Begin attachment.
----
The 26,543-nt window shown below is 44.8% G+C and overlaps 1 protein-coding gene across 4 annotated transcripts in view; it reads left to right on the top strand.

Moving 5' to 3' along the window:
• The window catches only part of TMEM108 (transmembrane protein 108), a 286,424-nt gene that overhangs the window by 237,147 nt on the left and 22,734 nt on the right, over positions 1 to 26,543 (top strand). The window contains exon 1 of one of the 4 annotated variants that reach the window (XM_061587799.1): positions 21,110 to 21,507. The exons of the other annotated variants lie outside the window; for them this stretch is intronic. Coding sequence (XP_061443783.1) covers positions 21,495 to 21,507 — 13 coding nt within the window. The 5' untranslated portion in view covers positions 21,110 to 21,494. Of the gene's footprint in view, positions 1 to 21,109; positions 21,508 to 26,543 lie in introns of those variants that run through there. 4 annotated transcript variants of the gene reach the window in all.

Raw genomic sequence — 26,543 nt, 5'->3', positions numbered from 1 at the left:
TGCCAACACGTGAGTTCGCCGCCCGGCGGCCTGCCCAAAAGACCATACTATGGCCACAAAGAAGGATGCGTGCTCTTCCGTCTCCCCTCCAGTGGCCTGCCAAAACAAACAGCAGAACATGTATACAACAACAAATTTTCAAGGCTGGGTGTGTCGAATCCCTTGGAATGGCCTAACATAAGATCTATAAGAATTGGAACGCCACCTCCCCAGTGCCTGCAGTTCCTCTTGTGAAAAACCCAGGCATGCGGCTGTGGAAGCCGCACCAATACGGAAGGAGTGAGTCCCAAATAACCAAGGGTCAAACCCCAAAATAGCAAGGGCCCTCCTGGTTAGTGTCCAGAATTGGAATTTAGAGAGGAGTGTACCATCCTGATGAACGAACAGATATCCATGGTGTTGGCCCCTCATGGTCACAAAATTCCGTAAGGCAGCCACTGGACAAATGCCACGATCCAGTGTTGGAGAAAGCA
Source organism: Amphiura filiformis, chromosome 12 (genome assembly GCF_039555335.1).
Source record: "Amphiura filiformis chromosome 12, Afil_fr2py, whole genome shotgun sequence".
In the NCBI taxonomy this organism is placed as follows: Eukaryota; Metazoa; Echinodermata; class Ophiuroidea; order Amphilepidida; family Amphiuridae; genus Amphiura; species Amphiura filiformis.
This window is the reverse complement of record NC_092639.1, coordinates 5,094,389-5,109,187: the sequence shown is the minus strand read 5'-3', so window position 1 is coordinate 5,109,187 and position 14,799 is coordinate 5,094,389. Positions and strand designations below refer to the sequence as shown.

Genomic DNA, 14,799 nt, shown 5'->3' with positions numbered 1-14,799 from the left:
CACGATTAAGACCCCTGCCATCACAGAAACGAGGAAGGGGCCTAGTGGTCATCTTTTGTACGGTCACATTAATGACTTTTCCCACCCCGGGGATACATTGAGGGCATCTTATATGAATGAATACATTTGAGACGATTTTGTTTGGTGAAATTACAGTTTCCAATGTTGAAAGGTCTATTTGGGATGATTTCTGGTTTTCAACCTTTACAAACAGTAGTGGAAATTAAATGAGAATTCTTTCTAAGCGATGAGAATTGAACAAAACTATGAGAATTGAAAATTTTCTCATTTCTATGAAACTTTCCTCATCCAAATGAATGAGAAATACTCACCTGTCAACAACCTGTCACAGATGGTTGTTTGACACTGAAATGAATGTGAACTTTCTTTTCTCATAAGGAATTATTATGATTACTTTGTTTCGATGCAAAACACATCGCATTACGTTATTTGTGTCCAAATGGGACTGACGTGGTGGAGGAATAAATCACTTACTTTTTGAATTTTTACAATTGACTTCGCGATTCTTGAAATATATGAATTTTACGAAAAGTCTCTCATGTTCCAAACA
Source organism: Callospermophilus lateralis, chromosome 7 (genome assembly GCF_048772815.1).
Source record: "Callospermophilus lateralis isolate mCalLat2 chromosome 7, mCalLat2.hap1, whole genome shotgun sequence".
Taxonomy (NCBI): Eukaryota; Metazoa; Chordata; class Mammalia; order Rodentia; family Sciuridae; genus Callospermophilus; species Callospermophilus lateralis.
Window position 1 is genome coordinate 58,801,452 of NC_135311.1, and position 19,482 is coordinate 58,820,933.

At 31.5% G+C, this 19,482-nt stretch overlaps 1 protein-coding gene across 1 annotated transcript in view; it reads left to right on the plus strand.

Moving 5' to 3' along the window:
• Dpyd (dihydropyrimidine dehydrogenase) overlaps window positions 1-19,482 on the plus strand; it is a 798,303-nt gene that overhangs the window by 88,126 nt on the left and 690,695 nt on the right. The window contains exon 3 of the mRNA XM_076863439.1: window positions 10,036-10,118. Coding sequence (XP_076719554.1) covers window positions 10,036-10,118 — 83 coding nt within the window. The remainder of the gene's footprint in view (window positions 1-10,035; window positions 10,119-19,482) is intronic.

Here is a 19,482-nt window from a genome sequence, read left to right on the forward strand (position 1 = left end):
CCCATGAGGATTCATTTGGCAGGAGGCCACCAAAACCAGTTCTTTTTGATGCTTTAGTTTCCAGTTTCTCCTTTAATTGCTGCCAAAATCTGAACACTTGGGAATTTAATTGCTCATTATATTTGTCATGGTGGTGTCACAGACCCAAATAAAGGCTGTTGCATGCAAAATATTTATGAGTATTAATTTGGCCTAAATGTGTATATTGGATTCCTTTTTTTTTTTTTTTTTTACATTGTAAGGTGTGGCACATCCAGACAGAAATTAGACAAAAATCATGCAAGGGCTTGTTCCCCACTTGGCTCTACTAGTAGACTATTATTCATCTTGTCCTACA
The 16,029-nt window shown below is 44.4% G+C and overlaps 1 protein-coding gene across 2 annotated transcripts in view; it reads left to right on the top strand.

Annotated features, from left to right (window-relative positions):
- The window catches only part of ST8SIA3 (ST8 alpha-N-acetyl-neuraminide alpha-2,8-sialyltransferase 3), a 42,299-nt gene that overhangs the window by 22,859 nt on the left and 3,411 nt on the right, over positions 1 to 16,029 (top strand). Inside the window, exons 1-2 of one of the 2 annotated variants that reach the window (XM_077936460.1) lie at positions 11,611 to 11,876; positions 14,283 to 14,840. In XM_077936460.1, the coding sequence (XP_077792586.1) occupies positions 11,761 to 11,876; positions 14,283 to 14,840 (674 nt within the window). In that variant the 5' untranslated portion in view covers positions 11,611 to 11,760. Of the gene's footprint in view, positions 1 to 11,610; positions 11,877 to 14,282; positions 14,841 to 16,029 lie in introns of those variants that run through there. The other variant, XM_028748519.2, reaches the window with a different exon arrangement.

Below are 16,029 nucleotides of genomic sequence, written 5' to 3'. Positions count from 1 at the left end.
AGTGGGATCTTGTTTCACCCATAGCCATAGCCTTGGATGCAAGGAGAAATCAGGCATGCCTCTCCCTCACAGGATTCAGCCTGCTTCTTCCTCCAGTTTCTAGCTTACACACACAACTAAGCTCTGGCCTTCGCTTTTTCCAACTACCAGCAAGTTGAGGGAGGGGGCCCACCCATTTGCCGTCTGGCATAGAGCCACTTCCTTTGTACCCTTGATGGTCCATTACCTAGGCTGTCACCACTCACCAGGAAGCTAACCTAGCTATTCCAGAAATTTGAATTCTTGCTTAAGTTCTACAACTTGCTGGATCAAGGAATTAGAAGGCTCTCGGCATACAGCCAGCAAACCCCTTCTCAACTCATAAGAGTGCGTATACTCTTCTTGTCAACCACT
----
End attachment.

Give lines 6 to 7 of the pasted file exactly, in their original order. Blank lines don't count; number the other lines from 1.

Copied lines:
Source organism: Amphiura filiformis, chromosome 12 (genome assembly GCF_039555335.1).
Source record: "Amphiura filiformis chromosome 12, Afil_fr2py, whole genome shotgun sequence".